One year on, how much interest have the press and consumer groups shown in companies' Statements? In short, plenty. The press has been critical of how some businesses have approached the reporting requirement, with some Statements described as "lacklustre". The Business and Human Rights Resource Centre maintains a public registry of Statements published to date and they are busily analysing statements and publicly stating where companies are lacking in their disclosure. Some companies have failed to comply with basic elements of reporting, such as obtaining director approval and putting a link to the Statement on a company's homepage. Other feedback suggests that companies are failing to include details of key performance indicators used to assess effectiveness and there have also been gaps in Statements on contractor relationships. This risks adverse stakeholder and media feedback and potential damage to the organisations reputation and credibility. Companies are citing lack of resources in their defence, and clearly it is early days, but companies can learn from the above feedback and must ensure that the coordination of the Statement is sufficiently resourced, either internally or by using external resource.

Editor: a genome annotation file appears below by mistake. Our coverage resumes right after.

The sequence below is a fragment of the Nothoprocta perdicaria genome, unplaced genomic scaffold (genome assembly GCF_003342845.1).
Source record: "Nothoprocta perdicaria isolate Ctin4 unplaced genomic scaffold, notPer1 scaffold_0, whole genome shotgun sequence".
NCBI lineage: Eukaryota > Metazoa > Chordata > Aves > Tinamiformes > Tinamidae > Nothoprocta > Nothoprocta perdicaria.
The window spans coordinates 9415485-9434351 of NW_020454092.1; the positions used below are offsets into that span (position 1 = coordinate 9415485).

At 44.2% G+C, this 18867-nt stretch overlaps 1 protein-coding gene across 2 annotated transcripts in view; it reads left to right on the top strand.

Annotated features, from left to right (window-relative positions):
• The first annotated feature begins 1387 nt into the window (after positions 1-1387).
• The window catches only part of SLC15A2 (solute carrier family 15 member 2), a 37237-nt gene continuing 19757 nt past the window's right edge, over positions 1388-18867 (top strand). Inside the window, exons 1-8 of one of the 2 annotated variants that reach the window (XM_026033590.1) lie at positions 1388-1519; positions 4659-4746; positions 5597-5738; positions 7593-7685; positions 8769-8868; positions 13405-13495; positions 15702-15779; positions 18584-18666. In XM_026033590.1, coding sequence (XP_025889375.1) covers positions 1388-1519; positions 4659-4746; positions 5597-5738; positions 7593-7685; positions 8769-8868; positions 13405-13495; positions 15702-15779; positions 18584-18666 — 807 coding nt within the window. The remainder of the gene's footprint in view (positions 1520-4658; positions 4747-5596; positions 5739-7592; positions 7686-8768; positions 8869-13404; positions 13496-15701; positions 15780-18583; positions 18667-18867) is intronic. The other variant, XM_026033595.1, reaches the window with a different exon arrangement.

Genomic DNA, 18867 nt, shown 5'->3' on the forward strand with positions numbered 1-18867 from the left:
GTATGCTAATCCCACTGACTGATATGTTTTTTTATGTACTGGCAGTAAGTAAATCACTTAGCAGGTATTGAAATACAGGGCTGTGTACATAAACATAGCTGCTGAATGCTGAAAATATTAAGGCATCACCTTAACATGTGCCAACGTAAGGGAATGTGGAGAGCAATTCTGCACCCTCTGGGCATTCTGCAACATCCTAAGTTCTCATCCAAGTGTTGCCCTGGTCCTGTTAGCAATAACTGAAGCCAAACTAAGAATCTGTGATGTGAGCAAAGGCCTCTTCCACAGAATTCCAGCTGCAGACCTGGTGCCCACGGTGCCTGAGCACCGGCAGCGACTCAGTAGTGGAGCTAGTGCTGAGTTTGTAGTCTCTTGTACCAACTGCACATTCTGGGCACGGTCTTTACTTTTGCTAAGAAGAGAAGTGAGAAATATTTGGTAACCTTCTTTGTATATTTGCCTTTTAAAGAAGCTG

Another web disclosure introduced recently is the publication of a company's tax strategy, if in a previous tax year, the company had either a turnover above £200m or a balance sheet total of over £2bn. The disclosure should include details about a company's tax strategy, how the company manages tax risks and its attitude to tax planning, but does not need to include amounts of tax paid or commercially sensitive information. This should be made available on a company's website as either a separate document or self-contained part of a wider document and should be published each year, and within 15 months of the last one being published. Penalties are payable to HMRC if companies have not published their tax strategy correctly or in time.